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updated: 11/2/2010 4:45 PM

Bears should ignore any thoughts of Moss

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  • Ex-Vikings wide receiver Randy Moss

    Ex-Vikings wide receiver Randy Moss
    Associated Press


The Bears should never, under any circumstance, consider picking up Randy Moss.

Don't even think about it.

He was booted out of two universities Notre Dame and Florida State and was jailed twice before ever catching a pass in college.

If he's putting up Hall of Fame numbers and giving 100 percent effort, while at the same time behaving like a lout, the trade-off is acceptable.

When he wanted to be, Moss was as dangerous as any wide receiver who ever played the game. But he rarely gives 100 percent effort, and his skills and his speed have diminished. He's just not worth the trouble anymore.

In four games with the Vikings he had 13 catches for 174 yards. In four games with the Patriots he had 9 catches for 139 yards.

Some guys will take a play off here and there. Some guys will even mail it in for a whole game. Moss essentially blew off an entire season in 2006 when he was with the Raiders and caught 42 passes for 553 yards. And that was when he was still in his prime, which he isn't anymore, at 33.

Consider that just in the past month the Patriots and Vikings, two teams with playoff potential, both desperate for help at wide receiver, told him to get lost.

Moss is a cancer and a quitter. He is, quite simply, a bad guy. He's a bad teammate and, most important for the Bears or any team with young wide receivers, a horrible example on and off the field.

Is this the guy you would want mentoring Johnny Knox, Devin Hester, Earl Bennett and Devin Aromashodu?

The Vikings didn't want him polluting the mind of their spectacular, young wide receiver Percy Harvin, even though Harvin's ankle injury and the earlier hip injury to Sidney Rice leaves them thin at wide receiver.

But not thin enough to put up with Moss' act, which has alienated even his teammates, who recognize a phony when they see one.

At 2-5 the Vikings are desperate for a spark to ignite a team that was expected to contend for the Super Bowl, but they're not desperate enough to keep Moss. They were so anxious to be rid of the ultimate prima donna that they let him walk after just 25 days, even though they had given up a third-round draft pick to get him from the Patriots.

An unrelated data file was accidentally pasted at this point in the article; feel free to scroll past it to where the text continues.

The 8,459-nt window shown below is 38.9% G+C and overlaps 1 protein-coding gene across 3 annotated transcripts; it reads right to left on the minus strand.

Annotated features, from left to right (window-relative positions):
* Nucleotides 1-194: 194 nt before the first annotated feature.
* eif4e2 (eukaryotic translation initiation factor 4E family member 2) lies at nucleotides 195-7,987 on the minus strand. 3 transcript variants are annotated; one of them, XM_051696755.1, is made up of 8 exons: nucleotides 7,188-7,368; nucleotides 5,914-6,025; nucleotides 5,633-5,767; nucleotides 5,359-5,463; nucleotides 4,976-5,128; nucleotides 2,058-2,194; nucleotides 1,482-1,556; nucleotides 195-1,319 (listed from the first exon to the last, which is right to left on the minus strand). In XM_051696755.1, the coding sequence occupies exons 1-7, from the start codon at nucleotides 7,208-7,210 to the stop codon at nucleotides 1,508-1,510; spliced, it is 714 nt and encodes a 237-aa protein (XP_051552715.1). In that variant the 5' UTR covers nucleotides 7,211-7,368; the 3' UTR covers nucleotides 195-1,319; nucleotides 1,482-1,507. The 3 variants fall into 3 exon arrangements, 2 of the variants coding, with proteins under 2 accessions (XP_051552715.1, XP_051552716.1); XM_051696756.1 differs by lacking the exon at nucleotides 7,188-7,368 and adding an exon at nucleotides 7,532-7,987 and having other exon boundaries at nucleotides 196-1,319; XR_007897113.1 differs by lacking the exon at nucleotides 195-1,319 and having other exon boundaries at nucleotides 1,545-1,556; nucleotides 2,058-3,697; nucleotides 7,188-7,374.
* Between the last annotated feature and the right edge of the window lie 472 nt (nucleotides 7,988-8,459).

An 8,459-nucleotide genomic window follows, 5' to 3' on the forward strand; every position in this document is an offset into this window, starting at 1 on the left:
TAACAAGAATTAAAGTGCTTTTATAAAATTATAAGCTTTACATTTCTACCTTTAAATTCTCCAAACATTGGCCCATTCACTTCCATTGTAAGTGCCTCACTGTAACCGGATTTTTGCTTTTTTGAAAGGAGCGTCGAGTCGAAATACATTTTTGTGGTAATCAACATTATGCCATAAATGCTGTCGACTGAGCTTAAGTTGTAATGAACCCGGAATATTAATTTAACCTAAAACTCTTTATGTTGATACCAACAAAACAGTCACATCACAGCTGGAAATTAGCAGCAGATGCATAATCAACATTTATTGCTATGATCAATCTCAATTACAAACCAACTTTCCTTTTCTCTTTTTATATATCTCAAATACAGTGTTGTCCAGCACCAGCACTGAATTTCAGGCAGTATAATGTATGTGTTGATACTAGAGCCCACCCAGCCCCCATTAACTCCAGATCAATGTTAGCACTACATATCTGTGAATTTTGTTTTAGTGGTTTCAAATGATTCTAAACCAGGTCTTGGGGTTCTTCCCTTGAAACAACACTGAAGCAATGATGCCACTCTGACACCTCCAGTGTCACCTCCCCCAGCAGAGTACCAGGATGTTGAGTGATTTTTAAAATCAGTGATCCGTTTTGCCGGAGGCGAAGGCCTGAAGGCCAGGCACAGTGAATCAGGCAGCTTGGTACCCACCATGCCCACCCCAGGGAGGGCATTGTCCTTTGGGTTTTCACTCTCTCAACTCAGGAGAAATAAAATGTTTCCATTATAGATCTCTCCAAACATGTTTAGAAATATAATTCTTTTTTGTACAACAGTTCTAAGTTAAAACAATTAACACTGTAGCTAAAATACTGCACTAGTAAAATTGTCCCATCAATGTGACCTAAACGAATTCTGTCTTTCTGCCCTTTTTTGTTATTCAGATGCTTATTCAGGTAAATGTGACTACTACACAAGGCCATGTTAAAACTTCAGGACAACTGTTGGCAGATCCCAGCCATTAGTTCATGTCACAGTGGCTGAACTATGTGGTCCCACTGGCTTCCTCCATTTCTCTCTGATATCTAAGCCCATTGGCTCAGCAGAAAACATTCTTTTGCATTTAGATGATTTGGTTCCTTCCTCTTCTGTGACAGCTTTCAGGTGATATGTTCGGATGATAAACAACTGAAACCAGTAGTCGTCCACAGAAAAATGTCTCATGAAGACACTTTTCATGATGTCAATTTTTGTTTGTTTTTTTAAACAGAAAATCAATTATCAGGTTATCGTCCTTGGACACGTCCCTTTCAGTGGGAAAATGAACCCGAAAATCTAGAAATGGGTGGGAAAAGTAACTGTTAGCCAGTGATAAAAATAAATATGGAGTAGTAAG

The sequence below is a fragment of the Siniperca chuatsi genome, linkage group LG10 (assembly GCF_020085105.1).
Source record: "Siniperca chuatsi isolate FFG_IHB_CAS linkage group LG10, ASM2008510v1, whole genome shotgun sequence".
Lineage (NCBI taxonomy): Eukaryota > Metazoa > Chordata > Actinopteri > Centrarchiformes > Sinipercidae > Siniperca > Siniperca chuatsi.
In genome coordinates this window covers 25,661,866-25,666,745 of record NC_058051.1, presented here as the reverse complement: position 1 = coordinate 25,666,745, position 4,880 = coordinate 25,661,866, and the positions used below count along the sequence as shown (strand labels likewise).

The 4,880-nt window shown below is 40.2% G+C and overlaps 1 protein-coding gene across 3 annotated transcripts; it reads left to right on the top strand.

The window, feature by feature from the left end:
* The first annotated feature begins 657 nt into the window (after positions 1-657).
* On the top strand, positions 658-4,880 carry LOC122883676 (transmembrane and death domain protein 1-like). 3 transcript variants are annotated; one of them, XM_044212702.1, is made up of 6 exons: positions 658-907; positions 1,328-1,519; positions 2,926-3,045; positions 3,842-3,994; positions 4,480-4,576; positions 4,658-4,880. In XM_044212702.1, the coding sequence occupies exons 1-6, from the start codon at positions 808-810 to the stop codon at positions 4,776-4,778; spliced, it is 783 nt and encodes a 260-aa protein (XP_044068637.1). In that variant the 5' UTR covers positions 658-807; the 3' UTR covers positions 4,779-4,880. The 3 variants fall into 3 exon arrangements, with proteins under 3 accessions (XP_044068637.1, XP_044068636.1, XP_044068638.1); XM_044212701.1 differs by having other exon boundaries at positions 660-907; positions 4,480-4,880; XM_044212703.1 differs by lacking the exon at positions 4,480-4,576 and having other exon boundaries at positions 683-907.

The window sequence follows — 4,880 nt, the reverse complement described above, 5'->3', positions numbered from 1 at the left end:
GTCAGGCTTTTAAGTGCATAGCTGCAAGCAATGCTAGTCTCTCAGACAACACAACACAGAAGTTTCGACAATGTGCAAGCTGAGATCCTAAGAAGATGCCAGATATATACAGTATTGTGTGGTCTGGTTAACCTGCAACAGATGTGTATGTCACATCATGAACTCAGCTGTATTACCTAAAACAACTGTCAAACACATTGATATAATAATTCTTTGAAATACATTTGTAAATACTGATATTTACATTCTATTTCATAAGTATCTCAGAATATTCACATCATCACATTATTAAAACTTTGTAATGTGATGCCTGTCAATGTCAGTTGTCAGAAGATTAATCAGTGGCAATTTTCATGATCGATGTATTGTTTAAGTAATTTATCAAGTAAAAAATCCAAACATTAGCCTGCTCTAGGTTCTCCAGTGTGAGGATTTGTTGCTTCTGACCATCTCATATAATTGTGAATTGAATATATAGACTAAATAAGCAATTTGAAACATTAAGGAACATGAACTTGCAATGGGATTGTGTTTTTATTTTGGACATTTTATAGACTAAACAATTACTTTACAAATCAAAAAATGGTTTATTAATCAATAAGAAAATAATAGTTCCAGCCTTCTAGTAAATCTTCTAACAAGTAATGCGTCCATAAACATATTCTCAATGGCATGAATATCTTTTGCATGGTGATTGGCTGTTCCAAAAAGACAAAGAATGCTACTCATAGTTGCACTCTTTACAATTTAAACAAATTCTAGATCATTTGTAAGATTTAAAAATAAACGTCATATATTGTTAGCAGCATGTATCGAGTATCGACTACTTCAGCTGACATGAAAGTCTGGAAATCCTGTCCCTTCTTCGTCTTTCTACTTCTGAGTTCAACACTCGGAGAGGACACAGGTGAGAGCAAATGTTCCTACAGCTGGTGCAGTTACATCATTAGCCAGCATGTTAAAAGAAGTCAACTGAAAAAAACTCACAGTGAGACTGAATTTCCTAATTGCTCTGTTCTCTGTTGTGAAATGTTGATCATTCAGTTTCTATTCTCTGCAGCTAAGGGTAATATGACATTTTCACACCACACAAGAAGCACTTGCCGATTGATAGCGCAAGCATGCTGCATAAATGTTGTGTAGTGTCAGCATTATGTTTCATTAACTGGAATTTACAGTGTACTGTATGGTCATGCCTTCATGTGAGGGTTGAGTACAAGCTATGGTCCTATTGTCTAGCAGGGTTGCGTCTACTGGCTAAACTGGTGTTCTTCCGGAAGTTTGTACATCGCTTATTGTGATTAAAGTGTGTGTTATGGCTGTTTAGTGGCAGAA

Kudos to embattled Vikings coach Brad Childress for saying, "Enough's enough."

It's bad enough that Childress has to cater to the whims of an over-the-hill, turnover-waiting-to-happen quarterback in the egomaniacal Brett Favre. But having to listen to Moss complain that the Vikings coaching staff didn't take his recommendations on how they should play the Patriots was too much.

Moss lacks the conscience and the backbone to put forth the same effort on the field as his teammates, but he has the gall to presume to tell the coaching staff how it should be doing its job. He's a disgrace to every player in every locker room who puts it on the line every week. Moss only does that when he feels like it.

Would his presence on the Bears open up the field for other receivers, or for the often-neglected running game? Maybe, but only if Moss actually ran his routes full speed when he wasn't the intended receiver, which he rarely does. Or, if he blocked (yeah, right).

Not only is Moss not worth the $3.38 million that remains on his contract for this season, which is what a team that claims him on waivers will have to pay him, he's not worth the $450,000 that he would make if he clears waivers and then is signed as a free agent. In that case, the Vikings would have to pay the $3.38 million, the remainder of his $6.4 million base for this season.

And a lot of players and coaches on that team will consider it money well spent, just to be rid of Moss.

Follow Bob LeGere's Bears reports via Twitter@BobLeGere. Check out his blog, Bear Essentials, at